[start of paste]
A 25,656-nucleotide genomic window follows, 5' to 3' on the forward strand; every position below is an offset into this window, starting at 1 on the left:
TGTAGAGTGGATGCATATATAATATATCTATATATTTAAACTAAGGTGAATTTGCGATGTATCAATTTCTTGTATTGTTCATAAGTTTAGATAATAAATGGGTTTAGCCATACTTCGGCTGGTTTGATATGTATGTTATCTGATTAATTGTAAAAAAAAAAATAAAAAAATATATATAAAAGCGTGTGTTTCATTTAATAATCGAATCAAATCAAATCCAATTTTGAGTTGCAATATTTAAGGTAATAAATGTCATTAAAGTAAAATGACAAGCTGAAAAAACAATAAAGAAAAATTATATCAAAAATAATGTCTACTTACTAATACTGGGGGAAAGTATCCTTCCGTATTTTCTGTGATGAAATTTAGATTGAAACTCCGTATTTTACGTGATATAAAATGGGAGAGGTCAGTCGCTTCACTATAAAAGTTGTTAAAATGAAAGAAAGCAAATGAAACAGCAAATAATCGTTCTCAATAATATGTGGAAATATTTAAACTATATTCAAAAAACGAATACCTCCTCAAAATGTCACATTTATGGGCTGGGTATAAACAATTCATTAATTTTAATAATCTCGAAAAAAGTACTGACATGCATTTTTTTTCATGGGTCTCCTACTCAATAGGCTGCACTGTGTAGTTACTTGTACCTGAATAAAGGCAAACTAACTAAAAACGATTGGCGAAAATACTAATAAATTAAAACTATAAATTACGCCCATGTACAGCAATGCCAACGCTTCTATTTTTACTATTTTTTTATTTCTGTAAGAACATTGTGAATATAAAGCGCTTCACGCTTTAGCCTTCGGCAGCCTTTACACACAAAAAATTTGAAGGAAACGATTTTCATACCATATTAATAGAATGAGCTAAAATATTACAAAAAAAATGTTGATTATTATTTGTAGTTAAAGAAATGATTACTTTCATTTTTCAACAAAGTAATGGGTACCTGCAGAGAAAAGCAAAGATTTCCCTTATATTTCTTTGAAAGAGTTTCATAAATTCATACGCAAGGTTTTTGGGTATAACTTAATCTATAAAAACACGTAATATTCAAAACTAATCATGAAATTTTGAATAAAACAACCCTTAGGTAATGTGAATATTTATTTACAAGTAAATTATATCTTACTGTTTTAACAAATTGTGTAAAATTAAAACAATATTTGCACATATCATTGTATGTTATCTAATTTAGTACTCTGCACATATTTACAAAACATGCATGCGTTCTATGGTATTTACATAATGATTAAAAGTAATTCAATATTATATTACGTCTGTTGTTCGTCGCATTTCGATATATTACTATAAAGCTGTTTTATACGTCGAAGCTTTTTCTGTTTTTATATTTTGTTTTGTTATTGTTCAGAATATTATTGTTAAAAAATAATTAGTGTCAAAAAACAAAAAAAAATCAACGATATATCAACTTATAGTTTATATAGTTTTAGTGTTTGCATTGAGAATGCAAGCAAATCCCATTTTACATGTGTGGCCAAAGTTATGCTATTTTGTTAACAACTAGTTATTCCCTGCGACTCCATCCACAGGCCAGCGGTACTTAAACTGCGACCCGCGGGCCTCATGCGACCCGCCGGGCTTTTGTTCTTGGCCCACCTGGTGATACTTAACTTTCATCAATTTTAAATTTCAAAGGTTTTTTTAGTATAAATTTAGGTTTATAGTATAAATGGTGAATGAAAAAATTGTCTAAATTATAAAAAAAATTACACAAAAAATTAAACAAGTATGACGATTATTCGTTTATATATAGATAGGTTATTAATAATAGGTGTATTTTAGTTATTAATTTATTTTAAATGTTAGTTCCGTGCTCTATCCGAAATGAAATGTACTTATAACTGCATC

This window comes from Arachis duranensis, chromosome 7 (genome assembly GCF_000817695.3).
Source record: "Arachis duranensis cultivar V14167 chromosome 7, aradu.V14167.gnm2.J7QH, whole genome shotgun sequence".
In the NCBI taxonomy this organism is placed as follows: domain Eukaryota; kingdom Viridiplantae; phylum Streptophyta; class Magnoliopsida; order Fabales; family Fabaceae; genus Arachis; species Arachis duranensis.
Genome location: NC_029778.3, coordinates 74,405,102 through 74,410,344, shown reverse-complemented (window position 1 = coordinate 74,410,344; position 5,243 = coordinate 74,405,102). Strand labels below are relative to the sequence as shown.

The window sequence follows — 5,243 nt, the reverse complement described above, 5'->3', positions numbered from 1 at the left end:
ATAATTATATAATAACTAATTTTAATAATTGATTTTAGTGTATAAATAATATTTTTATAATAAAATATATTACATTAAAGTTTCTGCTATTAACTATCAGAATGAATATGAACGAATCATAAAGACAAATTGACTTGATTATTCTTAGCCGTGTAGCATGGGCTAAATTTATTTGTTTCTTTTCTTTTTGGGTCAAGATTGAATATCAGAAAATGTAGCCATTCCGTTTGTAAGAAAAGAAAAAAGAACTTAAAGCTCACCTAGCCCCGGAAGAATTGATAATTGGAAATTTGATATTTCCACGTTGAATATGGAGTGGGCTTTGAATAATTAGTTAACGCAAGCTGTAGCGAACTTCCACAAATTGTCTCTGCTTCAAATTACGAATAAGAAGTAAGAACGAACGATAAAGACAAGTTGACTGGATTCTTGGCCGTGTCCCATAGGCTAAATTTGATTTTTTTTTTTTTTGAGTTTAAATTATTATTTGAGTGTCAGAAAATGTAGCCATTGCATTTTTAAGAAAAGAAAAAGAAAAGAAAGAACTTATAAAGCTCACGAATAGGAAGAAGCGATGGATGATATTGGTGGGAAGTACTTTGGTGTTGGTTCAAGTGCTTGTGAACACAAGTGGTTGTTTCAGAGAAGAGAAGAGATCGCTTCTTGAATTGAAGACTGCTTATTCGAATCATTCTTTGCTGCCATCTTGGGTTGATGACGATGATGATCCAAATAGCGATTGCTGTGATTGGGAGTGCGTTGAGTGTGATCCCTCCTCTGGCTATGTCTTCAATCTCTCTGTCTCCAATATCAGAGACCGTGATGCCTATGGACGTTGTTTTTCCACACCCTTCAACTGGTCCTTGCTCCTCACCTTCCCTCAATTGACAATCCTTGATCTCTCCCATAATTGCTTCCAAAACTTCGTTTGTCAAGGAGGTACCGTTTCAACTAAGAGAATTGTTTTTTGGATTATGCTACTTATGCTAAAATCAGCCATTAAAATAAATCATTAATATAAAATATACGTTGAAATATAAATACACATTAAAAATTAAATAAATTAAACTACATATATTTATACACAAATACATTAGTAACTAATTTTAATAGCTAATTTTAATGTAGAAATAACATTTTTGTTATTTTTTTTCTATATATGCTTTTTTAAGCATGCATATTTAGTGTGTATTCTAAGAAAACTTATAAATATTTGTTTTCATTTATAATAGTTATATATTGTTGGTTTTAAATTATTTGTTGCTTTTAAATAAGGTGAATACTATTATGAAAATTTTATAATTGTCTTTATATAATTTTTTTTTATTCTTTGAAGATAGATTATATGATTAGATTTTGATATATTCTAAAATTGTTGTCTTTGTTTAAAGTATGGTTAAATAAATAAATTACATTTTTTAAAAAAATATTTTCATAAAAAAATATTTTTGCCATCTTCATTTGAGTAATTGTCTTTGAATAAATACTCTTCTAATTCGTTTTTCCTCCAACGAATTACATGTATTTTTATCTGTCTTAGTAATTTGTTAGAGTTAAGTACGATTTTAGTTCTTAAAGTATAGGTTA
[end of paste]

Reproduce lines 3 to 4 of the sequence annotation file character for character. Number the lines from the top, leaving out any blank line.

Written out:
This window comes from Arachis duranensis, chromosome 7 (genome assembly GCF_000817695.3).
Source record: "Arachis duranensis cultivar V14167 chromosome 7, aradu.V14167.gnm2.J7QH, whole genome shotgun sequence".